Today marks the two-year anniversary of the Student Aid and Fiscal Responsibility Act being signed into law by President Obama. This law, passed by a Democratic-led Congress, makes higher education more accessible and affordable:
- Increased the maximum Pell Grant from $5,350 to $5,550, and will increase the maximum award to $5,975 in 2017 to help cover the costs of education as state budget cuts have made higher education less affordable.
- Strengthened the Income-Based Repayment program by lowering the discretionary income cap from 15% to 10% and offering loan forgiveness after 20 years instead of 25 years. Last year, the President accelerated changes to the program to make it available sooner.
- Ended wasteful taxpayer subsidies to big banks and directed the savings to helping students instead.
- Invested in community colleges and historically black colleges and universities, and minority-serving institutions.
In addition to this historic legislation, Democrats have continued to make higher education a priority investment in our Make It In America jobs plan so that every American has the opportunity to attain the education and skills needed to find work.
Unfortunately, the budget House Republicans passed yesterday stands in stark contrast to these efforts. Their budget reduces Pell Grants by more than $1,000 for 9.6 million students in 2014 and could eliminate Pell Grants for over one million students over the next decade. Their budget also reduces work-study funding, meaning almost 37,000 students could lose access to college work-study opportunities in 2013, and more than 166,000 students could be affected each year over the next decade. Republicans also don’t have a plan for preventing student loan interest rates from doubling on July 1st.
The drastic cuts to education in the GOP budget harm our ability to out-educate our competitors and build a competitive workforce:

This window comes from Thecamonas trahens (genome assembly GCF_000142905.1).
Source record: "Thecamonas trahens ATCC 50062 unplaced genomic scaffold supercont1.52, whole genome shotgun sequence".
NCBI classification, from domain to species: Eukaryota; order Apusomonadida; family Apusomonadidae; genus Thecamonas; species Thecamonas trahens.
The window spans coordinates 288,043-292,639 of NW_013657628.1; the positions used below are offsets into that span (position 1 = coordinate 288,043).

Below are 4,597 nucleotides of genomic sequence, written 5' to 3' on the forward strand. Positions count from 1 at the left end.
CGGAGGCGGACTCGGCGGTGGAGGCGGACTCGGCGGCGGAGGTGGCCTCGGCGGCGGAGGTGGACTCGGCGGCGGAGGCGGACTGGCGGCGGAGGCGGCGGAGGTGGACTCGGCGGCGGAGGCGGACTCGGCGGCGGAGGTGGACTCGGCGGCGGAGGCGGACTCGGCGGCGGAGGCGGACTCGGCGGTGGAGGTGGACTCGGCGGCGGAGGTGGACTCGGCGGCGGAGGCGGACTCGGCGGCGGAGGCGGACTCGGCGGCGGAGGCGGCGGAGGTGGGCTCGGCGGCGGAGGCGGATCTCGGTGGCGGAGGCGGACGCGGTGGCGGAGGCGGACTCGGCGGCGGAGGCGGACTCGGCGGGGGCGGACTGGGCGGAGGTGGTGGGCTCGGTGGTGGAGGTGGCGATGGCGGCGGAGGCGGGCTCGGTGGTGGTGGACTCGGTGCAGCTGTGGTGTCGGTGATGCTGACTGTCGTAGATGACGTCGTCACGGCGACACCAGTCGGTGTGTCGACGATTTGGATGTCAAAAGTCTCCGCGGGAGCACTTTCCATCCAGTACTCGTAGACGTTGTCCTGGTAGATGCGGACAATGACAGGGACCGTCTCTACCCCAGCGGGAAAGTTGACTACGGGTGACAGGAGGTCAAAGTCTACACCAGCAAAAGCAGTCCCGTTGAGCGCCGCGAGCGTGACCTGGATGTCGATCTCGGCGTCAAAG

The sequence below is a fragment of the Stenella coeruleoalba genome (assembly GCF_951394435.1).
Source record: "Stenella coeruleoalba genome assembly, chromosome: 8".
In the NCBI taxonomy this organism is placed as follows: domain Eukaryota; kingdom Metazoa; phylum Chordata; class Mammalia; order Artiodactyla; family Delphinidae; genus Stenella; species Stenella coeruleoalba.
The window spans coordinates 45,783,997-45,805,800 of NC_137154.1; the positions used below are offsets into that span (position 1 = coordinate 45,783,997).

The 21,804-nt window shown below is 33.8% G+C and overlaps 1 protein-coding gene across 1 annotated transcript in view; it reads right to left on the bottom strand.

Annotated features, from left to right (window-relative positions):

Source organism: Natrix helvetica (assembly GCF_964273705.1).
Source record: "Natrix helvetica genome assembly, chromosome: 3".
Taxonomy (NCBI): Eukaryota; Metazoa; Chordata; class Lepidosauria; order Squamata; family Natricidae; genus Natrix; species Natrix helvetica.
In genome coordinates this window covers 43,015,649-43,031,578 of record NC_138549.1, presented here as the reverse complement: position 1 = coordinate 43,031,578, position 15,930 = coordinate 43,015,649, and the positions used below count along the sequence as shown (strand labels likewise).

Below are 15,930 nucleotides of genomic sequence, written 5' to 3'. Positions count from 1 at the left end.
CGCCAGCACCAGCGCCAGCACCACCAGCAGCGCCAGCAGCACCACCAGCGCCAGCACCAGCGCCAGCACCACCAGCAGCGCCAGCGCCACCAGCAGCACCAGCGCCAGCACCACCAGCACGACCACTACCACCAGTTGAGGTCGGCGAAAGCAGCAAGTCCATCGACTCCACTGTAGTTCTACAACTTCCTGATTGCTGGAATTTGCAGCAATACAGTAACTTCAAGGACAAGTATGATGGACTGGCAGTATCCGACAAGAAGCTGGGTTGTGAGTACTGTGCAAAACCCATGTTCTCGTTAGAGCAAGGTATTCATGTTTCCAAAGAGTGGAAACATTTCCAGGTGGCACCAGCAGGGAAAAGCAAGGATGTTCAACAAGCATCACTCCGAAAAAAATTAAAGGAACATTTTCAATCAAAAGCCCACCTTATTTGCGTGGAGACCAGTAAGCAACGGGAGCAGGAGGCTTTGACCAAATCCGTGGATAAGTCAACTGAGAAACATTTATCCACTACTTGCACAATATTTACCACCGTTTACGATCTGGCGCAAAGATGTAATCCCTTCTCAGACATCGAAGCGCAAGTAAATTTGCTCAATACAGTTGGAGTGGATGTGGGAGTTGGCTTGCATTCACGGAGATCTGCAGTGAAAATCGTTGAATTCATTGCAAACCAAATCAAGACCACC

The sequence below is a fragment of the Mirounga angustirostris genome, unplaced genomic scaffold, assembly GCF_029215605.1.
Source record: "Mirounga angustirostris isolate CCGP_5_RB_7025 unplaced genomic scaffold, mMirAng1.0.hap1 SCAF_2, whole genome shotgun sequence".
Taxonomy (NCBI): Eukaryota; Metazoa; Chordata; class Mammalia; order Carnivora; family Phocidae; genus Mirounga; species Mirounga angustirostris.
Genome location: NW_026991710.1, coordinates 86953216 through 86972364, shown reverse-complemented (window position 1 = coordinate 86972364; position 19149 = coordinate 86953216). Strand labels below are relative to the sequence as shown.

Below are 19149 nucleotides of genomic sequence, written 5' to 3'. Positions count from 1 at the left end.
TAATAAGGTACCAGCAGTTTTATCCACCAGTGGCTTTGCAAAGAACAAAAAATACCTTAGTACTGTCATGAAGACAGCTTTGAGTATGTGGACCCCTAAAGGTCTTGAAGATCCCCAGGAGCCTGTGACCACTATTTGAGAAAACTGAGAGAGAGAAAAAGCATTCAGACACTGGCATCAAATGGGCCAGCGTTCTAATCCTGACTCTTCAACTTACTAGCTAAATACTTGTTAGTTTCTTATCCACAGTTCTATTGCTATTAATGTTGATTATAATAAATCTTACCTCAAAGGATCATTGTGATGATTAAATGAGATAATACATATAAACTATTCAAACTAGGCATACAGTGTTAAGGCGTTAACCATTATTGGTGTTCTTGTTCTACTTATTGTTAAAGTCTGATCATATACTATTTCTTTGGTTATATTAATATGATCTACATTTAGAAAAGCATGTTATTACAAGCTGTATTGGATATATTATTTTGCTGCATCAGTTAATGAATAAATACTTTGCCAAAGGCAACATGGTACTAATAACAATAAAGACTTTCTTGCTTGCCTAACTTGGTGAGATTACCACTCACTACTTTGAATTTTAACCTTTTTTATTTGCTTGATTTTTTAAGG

- The Institute for College Access & Success: “With an educated workforce more crucial than ever to our nation’s future, now is clearly the time to do more, not less, to make college affordable. Slashing need-based grant aid while making student loans more costly and harder to repay will do unnecessary harm both to students and the economy.”
- Rachel Gragg, National Skills Coalition: “Chairman Ryan’s FY 2013 budget resolution appears to nearly eliminate funding for federal job training programs that help U.S. workers and employers obtain critical workforce skills… while also proposing major funding cuts to Pell Grants for low‐income students. These proposed cuts simply could not come at a worse time for our nation’s economic growth and competitiveness.”
- Lynn Jennings, The Education Trust: “[The Ryan Budget] would further limit access to higher education for low-income and working-class students — opening wider the divide between haves and have-nots. And that’s clearly not a sustainable path for our economy or our democracy.”
- Julie Margetta Morgan, Center for American Progress: “It’s alarming that Chairman Paul Ryan (R-WI) of the House Budget Committee, by slashing the Pell Grant program, would deprive thousands of Americans access to college based on a misunderstanding of academic scholarship. The higher education section of Rep. Ryan’s new budget proposal would earn an ‘F’ for poor research at any American college… Solving the college affordability crisis first requires accurately understanding its specific causes. Cherry-picking and misinterpreting statistics for partisan gain is irresponsible. Worse, it has the very real potential to hurt students and deprive the economy of a more educated and more mobile workforce.”
The Republican budget makes the wrong choices and places the burden of deficit reduction on working families while giving tax cuts to the wealthiest Americans. Democrats made historic investments in education through the Student Aid and Fiscal Responsibility Act, and will continue to oppose any efforts that undermine our ability to out-educate our competitors and ensure more students can succeed.
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